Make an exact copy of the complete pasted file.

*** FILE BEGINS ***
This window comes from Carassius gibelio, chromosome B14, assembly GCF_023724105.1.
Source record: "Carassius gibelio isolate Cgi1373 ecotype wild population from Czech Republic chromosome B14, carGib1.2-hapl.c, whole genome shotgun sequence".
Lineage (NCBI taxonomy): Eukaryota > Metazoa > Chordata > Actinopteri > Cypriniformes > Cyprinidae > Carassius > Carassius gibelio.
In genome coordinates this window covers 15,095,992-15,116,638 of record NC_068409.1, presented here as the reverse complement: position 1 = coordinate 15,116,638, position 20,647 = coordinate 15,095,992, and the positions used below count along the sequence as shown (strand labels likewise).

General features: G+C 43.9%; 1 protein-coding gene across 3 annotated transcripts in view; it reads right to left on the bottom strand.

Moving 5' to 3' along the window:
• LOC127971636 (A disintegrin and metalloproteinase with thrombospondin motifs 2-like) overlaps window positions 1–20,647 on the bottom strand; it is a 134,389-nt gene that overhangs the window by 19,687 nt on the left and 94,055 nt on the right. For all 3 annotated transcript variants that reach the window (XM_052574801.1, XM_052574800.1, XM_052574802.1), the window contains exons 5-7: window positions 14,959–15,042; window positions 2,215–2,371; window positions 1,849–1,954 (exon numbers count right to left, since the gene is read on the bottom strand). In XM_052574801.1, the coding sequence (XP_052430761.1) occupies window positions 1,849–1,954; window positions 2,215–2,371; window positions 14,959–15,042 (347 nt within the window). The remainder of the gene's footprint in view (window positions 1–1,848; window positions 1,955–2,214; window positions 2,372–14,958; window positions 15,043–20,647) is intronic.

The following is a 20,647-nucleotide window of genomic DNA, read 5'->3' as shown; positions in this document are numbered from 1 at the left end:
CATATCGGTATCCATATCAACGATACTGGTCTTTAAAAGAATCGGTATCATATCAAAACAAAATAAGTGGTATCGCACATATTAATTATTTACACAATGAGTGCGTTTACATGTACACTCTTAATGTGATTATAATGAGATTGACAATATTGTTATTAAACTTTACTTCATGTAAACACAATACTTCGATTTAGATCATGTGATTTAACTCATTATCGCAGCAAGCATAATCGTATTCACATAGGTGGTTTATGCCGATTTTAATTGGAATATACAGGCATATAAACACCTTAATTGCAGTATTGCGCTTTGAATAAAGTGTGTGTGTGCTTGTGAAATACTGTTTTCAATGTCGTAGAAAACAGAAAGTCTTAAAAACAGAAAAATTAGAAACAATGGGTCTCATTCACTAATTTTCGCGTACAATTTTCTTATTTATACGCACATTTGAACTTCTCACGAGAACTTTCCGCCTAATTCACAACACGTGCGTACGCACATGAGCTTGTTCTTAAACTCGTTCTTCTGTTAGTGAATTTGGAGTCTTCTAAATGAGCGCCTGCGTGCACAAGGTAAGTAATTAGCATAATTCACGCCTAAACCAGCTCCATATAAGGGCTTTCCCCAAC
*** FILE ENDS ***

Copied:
This window comes from Carassius gibelio, chromosome B14, assembly GCF_023724105.1.
Source record: "Carassius gibelio isolate Cgi1373 ecotype wild population from Czech Republic chromosome B14, carGib1.2-hapl.c, whole genome shotgun sequence".
Lineage (NCBI taxonomy): Eukaryota > Metazoa > Chordata > Actinopteri > Cypriniformes > Cyprinidae > Carassius > Carassius gibelio.
In genome coordinates this window covers 15,095,992-15,116,638 of record NC_068409.1, presented here as the reverse complement: position 1 = coordinate 15,116,638, position 20,647 = coordinate 15,095,992, and the positions used below count along the sequence as shown (strand labels likewise).

General features: G+C 43.9%; 1 protein-coding gene across 3 annotated transcripts in view; it reads right to left on the bottom strand.

Moving 5' to 3' along the window:
• LOC127971636 (A disintegrin and metalloproteinase with thrombospondin motifs 2-like) overlaps window positions 1–20,647 on the bottom strand; it is a 134,389-nt gene that overhangs the window by 19,687 nt on the left and 94,055 nt on the right. For all 3 annotated transcript variants that reach the window (XM_052574801.1, XM_052574800.1, XM_052574802.1), the window contains exons 5-7: window positions 14,959–15,042; window positions 2,215–2,371; window positions 1,849–1,954 (exon numbers count right to left, since the gene is read on the bottom strand). In XM_052574801.1, the coding sequence (XP_052430761.1) occupies window positions 1,849–1,954; window positions 2,215–2,371; window positions 14,959–15,042 (347 nt within the window). The remainder of the gene's footprint in view (window positions 1–1,848; window positions 1,955–2,214; window positions 2,372–14,958; window positions 15,043–20,647) is intronic.

The following is a 20,647-nucleotide window of genomic DNA, read 5'->3' as shown; positions in this document are numbered from 1 at the left end:
CATATCGGTATCCATATCAACGATACTGGTCTTTAAAAGAATCGGTATCATATCAAAACAAAATAAGTGGTATCGCACATATTAATTATTTACACAATGAGTGCGTTTACATGTACACTCTTAATGTGATTATAATGAGATTGACAATATTGTTATTAAACTTTACTTCATGTAAACACAATACTTCGATTTAGATCATGTGATTTAACTCATTATCGCAGCAAGCATAATCGTATTCACATAGGTGGTTTATGCCGATTTTAATTGGAATATACAGGCATATAAACACCTTAATTGCAGTATTGCGCTTTGAATAAAGTGTGTGTGTGCTTGTGAAATACTGTTTTCAATGTCGTAGAAAACAGAAAGTCTTAAAAACAGAAAAATTAGAAACAATGGGTCTCATTCACTAATTTTCGCGTACAATTTTCTTATTTATACGCACATTTGAACTTCTCACGAGAACTTTCCGCCTAATTCACAACACGTGCGTACGCACATGAGCTTGTTCTTAAACTCGTTCTTCTGTTAGTGAATTTGGAGTCTTCTAAATGAGCGCCTGCGTGCACAAGGTAAGTAATTAGCATAATTCACGCCTAAACCAGCTCCATATAAGGGCTTTCCCCAAC